Shows & Panels
Shows & Panels
- The 2014 Big Picture on Cyber Security
- AFCEA Answers
- American Readiness: Renewable Power and Efficiency Technologies
- Ask the CIO
- Building the Hybrid Cloud
- Connected Government: How to Build and Procure Network Services for the Future
- Continuing Diagnostics and Mitigation: Discussion of Progress and Next Steps
- Federal Executive Forum
- Federal News Radio's National Cyber Security Awareness Month Special Panel Discussion
- Federal Tech Talk
- The Future of Government Data Centers
- The Future of IT: How CIOs Can Enable the Service-Oriented Enterprise
- Government Perspectives on Mobility and the Cloud
- The Intersection: Where Technology Meets Transformation
- Maximizing ROI Through Data Center Consolidation
- Mitigating Insider Threats in Virtual & Cloud Environments
- Modern Mission Critical Series
- The New Generation of Database
- Reimagining the Next Generation of Government
- Targeting Advanced Threats: Proven Methods from Detection through Remediation
- Transformative Technology: Desktop Virtualization in Government
- The Truth About IT Opex and Software Defined Networking
- Air Traffic Management Transformation Report
- Cloud First Report
- General Dynamics IT Enterprise Center
- Gov Cloud Minute
- Government in Technology Series
- Homeland Security Cybersecurity Market Report
- National Cybersecurity Awareness Month
- Technology Insights
- The Cyber Security Report
- The Next Generation Cyber Security Experts
Shows & Panels
Asian stock markets buoyed by Fed statement
Thursday - 8/1/2013, 12:46am EDT
AP Business Writer
BANGKOK (AP) -- Asian markets rose Thursday after the U.S. Federal Reserve gave no indication it was preparing to wind down a massive bond-buying program that has propelled investors into stocks.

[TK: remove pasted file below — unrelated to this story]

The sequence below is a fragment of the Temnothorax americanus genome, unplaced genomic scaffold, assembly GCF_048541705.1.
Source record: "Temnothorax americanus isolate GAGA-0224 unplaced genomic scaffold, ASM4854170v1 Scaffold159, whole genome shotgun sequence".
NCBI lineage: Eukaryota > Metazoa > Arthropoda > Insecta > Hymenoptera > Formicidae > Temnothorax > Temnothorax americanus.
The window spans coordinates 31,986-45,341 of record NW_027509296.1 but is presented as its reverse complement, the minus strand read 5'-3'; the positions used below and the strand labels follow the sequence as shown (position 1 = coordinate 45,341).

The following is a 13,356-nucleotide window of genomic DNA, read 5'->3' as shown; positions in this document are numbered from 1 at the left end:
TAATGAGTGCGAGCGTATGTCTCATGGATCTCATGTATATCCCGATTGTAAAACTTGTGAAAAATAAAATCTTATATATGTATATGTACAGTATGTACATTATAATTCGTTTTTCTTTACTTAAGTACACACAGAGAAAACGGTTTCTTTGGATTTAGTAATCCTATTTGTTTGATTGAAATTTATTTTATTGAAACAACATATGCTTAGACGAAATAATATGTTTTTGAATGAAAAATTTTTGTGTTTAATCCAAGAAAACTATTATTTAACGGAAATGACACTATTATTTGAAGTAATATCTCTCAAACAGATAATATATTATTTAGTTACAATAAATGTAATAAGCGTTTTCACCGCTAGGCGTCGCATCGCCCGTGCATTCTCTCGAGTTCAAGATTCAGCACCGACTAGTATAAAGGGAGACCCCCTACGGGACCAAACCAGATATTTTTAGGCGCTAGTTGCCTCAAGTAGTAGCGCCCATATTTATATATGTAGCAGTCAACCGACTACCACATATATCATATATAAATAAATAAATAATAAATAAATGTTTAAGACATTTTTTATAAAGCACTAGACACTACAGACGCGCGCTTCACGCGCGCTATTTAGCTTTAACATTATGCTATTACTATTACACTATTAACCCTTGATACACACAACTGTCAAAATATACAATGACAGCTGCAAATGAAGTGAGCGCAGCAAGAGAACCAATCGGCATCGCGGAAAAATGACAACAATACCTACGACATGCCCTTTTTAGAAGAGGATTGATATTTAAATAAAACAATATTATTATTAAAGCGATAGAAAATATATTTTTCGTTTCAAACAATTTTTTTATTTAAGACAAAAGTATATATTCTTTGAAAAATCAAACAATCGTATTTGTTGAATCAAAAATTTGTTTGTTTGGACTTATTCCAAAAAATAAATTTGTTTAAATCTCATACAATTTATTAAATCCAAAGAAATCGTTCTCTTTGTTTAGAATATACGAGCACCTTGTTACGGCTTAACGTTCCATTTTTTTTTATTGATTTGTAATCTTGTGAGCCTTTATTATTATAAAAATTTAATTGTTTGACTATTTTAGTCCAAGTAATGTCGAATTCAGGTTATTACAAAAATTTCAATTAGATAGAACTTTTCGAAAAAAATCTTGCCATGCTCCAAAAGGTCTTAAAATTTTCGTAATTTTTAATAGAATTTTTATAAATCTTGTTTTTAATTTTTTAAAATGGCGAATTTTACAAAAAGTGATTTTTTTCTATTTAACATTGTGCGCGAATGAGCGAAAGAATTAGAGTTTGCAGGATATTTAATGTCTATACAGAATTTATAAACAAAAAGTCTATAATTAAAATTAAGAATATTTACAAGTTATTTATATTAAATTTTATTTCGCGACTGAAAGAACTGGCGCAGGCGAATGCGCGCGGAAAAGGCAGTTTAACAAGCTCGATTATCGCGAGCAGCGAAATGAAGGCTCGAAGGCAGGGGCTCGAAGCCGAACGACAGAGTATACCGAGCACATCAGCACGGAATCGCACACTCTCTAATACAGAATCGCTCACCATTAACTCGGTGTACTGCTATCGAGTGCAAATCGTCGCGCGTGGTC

The Fed wrapped up a two-day policy meeting on Wednesday without any changes in its monetary policy that has supported the economy by keeping interest rates ultra-low. That, in turn, has encouraged lending and spending and also boosted stock markets as investors seek returns higher than offered by bonds.
In China, meanwhile, a slight improvement in manufacturing also helped lift the mood. The China Federation of Logistics and Purchasing index released Thursday rose to 50.3 last month from June's 50.1.
Another survey, however, showed manufacturing at its lowest in 11 months. HSBC's purchasing managers' index fell to 47.7 last month from 48.2 in June. Readings below 50 on the 100-point scale indicate a contraction in activity.
Japan's Nikkei 225 index, which has zigzagged all week, gained 1.2 percent to 13,827.43. Hong Kong's Hang Seng advanced 1 percent to 22,098.99. The Shanghai Composite Index rose 1.4 percent to 2,020.80. South Korea's Kospi added 0.5 percent to 1,923.58.
Australia's S&P/ASX 200 fell 0.2 percent to 5,039.80. Benchmarks in New Zealand and Taiwan also fell.
Better-than-expected U.S. growth in the second quarter of 2013 also gave a modest boost to investor morale. The world's No. 1 economy grew at an annual rate of 1.7 percent, the government said Wednesday, beating expectations of 1 percent for the period. Separately, a private survey from payroll company ADP showed that U.S. businesses created 200,000 jobs this month.
In addition, Eurostat figures showed the number of unemployed across the 17 European Union nations fell for the first time since April 2011, providing further hope for an eventual economic recovery in the region.
On Wednesday, the Dow Jones industrial average slipped 0.1 percent to close at 15,499.54. The Standard & Poor's 500 index dropped marginally to 1,685.73. The Nasdaq composite index rose 0.3 percent to 3,626.37.
Benchmark crude for August delivery was up 40 cents to $105.42 a barrel in electronic trading on the New York Mercantile Exchange. The contract rose $1.95 to close at $105.03 a barrel on the Nymex on Wednesday.
In currencies, the euro fell to $1.3271 from $1.3299 late Wednesday. The dollar rose to 98.25 yen from 97.75 yen.
Follow Pamela Sampson on Twitter at http://twitter.com/pamelasampson
Copyright 2013 The Associated Press. All rights reserved. This material may not be published, broadcast, rewritten or redistributed.